“While many sub-sectors are effected, the media and telecommunications industry, tech start-ups, and mergers and acquisitions industries are among those severely impacted,” according to Van der Walt.
An IDC study on SA’s economy shows the IT industry outlook (excluding telecom and mobile) in January 2020 was forecast to grow by 2.2%. By March, that outlook was adjusted to show negative growth of -3.7% as spending on ICT is estimated to decline anywhere from 2% to almost 7% in the worst case scenario.
Nedbank forecasts that 1.6 million jobs will be shed in SA in 2020, with National Treasury projecting that SA’s GDP rate will contract by between 5.4% and 16.1%.
Waves of recovery
Arthur Goldstuck, head of World Wide Worx and chairman of Sasfin Bank’s Digital Advisory Council, states the repercussions will come in three waves, with the last wave resulting in the digital economy plunging deeper into crisis.
“We’re seeing multiple phases of the heavy fall-out from the crisis. The most immediate has already been felt by those companies crippled by the initial lockdown. The next phase will be felt as infections escalate through the population and businesses unable to operate as a direct result, or because their customer base is coping with the crisis.
“The third phase, which is already under way, will be the impact of increased unemployment, resulting in reduced demand across all sectors and sizes of companies.”
As the economy goes into a deepening recession, spending as a whole will slow down, unemployment will worsen and the ICT sector will “go into a slump along with the rest of the economy”, Goldstuck warns.
Companies that provide the essential products, services and guidance that keep other businesses competitive may be the winners in this environment, he adds.
“But they will still have to be sensitive to their customers' pains, and make sure they are not being exploitative in any way.”
There is a silver lining
Cathy Smith, MD of SAP Africa, says due to the fact that ICT companies support other sectors, some of which have been hard hit by the crisis, the ICT sector will continue to feel the impact well into next year.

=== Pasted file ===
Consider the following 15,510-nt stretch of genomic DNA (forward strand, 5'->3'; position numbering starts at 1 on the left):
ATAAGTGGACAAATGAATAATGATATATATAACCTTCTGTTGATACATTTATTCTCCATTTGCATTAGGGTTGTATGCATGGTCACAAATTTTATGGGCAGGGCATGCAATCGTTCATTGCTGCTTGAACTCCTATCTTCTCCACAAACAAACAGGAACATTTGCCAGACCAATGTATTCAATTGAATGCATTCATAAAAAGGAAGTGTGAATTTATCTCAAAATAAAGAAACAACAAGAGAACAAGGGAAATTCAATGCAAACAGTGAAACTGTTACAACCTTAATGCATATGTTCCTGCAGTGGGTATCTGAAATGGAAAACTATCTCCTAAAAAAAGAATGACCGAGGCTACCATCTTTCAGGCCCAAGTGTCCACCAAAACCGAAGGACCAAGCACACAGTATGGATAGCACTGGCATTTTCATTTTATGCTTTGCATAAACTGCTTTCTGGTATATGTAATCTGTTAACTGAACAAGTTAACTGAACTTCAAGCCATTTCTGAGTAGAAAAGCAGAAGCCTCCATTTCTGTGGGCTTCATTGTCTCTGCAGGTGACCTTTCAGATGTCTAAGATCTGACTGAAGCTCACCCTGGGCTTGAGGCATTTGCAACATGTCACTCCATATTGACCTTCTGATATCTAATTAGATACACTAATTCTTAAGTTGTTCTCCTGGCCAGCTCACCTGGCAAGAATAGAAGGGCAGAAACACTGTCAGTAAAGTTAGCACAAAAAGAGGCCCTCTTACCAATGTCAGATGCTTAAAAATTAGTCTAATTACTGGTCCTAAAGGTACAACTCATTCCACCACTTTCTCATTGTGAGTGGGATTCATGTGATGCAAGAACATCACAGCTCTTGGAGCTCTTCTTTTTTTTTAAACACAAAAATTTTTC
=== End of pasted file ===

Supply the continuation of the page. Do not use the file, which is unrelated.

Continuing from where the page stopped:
The silver lining, she adds, is that other opportunities will open up in a post-COVID-19 South Africa, requiring much closer collaboration by multiple stakeholders.
“One of the biggest opportunities is establishing a more inclusive economy built on social impact. Social entrepreneurship is gaining ground as a more sustainable and broadly beneficial business model for addressing socio-economic challenges on the continent.
“Another opportunity is how traditional businesses adapt and potentially find new ways to generate new revenue streams through the use of technology. Commercial models also need to shift because large-scale capital investments into new technologies are unlikely.”
Goldstuck concurs, noting that innovative software developers with skills in machine learning and robotic process automation will find massive opportunity in the future as more businesses, large and small, look for new ways to automate their processes and services.
“E-commerce back-end services are thriving, and we can expect many new apps and support services to emerge around e-commerce and delivery services. Companies operating in remote working and home schooling solutions will thrive and will see tremendous opportunity for online and digital services that are carefully targeted to this segment,” he concludes.